Lancashire County Council’s cabinet has agreed to consult on the future of those maintained nursery schools that are feeling financial pressures.
The move is part of a ‘twin-track’ approach, which includes lobbying for additional early years funding, while also engaging in planning on the basis that no new funding is made available.
At the meeting held today (Thursday 16 January), the main recommendations agreed by Cabinet were to:
• Approve the commencement of a formal consultation on the future of those maintained nursery schools identified as currently being ‘non-financially viable’, or suffering critical financial stress.
• Approve that the chair of governors and the headteachers for those maintained nursery schools identified as being currently ‘financially vulnerable’ be requested to provide a sustainable financial recovery plan, with assistance from county council officers.
• Approve that, for those maintained nursery schools identified as being currently ‘financially viable’, the situation continues to be monitored on a termly basis, to ensure that the position does not deteriorate. If any of these maintained nursery schools are identified in the future as being ‘financially vulnerable’, the Executive Director of Education and Children’s Services be authorised to initiate the actions listed above for those nursery schools.
• Approve that, in the event that the Maintained Nursery School supplementary grant is not extended beyond April 2021, further consideration be given to the long-term viability of maintained nursery schools which would be the subject of a separate Cabinet report.
Lancashire has 24 maintained nursery schools, and is one of the largest providers in the country. The quality of the early education provided is high, with 96% being judged to be good or better.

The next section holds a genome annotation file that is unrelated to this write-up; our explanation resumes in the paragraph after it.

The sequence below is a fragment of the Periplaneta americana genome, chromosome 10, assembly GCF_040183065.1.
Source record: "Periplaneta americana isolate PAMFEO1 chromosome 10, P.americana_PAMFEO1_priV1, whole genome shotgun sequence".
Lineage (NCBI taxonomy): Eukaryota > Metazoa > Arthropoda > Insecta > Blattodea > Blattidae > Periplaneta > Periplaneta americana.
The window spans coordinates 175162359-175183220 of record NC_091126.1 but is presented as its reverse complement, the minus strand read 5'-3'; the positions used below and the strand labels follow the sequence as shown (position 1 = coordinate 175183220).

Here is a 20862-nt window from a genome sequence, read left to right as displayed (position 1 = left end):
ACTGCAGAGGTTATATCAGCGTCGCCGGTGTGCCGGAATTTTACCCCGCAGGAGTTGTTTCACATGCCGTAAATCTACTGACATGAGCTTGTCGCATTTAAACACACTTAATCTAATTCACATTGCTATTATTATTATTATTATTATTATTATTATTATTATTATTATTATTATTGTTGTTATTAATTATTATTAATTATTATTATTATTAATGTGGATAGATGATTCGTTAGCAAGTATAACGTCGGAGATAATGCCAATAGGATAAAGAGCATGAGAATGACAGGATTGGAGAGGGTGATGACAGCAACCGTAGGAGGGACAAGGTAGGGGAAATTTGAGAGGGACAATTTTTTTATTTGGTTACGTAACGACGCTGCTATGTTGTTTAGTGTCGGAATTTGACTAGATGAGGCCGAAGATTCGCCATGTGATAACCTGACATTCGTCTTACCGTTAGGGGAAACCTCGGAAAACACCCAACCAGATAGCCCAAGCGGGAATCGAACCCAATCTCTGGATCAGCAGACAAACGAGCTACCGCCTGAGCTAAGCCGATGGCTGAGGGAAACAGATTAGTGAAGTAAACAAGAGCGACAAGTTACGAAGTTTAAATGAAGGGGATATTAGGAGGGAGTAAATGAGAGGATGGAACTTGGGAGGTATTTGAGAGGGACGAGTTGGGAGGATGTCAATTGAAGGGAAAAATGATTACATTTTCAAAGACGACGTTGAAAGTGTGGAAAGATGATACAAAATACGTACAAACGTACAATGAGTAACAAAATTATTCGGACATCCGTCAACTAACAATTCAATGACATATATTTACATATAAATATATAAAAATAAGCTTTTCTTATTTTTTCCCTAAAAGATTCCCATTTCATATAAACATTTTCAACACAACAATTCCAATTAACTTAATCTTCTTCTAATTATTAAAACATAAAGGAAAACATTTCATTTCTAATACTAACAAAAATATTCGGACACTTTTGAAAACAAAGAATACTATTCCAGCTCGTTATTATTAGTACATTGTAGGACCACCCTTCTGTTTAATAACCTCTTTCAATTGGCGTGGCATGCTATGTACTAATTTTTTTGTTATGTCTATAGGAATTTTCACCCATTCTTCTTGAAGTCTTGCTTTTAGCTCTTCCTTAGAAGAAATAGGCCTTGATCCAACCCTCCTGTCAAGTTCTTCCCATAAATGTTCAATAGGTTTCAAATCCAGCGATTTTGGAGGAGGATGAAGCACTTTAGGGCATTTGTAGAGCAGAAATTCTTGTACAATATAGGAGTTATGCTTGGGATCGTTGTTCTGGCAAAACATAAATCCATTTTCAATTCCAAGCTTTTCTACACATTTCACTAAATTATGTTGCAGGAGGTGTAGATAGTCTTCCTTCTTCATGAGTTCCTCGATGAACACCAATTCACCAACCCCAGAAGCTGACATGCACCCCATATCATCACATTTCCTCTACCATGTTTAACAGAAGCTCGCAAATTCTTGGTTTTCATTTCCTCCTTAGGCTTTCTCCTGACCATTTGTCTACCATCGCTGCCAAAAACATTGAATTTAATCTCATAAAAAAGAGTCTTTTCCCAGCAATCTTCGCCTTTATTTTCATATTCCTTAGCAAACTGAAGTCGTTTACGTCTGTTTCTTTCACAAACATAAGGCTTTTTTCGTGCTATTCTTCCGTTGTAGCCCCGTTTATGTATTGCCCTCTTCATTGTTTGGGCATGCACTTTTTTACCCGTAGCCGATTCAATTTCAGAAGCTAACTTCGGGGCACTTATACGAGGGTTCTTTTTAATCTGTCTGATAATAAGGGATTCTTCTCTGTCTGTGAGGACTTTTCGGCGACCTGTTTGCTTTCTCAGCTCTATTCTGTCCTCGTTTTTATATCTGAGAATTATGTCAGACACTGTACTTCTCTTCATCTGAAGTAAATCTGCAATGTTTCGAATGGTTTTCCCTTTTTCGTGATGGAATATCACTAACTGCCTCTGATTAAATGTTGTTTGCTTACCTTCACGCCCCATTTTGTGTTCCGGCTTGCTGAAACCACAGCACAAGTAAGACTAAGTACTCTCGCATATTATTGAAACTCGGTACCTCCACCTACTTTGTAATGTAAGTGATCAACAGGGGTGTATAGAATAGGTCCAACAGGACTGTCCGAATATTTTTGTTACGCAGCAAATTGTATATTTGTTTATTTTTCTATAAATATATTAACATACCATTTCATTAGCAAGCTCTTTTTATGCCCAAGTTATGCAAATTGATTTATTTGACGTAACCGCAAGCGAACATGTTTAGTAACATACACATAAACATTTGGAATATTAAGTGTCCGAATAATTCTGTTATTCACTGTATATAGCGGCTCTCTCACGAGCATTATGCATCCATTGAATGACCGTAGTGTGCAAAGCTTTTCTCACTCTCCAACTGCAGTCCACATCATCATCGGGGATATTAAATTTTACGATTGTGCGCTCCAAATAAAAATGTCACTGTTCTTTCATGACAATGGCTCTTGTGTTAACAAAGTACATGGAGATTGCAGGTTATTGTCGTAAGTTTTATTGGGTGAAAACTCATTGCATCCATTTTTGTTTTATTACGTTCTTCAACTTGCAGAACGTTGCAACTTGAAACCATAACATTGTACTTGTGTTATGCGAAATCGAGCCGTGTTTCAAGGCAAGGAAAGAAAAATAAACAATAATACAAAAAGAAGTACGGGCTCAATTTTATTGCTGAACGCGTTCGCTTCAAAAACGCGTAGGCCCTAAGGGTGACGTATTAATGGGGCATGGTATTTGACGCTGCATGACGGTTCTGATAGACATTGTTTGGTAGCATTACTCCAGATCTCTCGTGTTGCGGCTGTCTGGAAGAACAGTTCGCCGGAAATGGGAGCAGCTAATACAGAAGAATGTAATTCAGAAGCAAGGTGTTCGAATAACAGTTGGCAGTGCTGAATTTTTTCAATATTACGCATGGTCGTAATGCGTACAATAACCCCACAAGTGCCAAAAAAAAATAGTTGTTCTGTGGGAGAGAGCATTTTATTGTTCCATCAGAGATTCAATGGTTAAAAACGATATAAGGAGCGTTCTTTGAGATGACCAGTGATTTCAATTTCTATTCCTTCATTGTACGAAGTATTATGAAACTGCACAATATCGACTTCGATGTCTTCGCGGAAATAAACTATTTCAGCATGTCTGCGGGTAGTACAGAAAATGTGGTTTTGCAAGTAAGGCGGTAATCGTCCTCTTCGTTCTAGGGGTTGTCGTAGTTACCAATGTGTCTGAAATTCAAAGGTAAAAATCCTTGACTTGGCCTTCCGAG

Because of the uncertainty regarding the availability of the supplementary maintained nursery grant in the future, the county council has been working with nursery schools to help to plan for their financial future. The most vulnerable maintained nursery schools have been identified, and the council will continue to develop plans to address the known financial risks.
County Councillor Phillippa Williamson, cabinet member for children, young people and schools, said: “Despite the considerable support that we have provided over the last few years, we feel that this consultation is now necessary.
“We are fully aware of the funding pressures that are being felt by some of our maintained nursery schools.
“We have been concerned about the situation for a while, and have made considerable efforts to try to help the situation. We have been working with them for some time now, to help them to plan for the financial challenges that they face, whilst also trying to get more funding from the government.
“We are committed to continuing to support our maintained nursery schools. We will continue to work to identify those that could be most affected, and we will offer specific individual help to them to try to achieve viable sustainable solutions. The 2020/21 funding package is currently being financed, and the authority and School Forum will consider options to support the early years sector as much as possible.
“We will consider all possible options to try to find possible solutions.
“Despite the challenges that some of our nurseries are facing, it is important to highlight that the vast majority of them provide Ofsted-rated Good or Outstanding early education. This is something that we are really proud of.”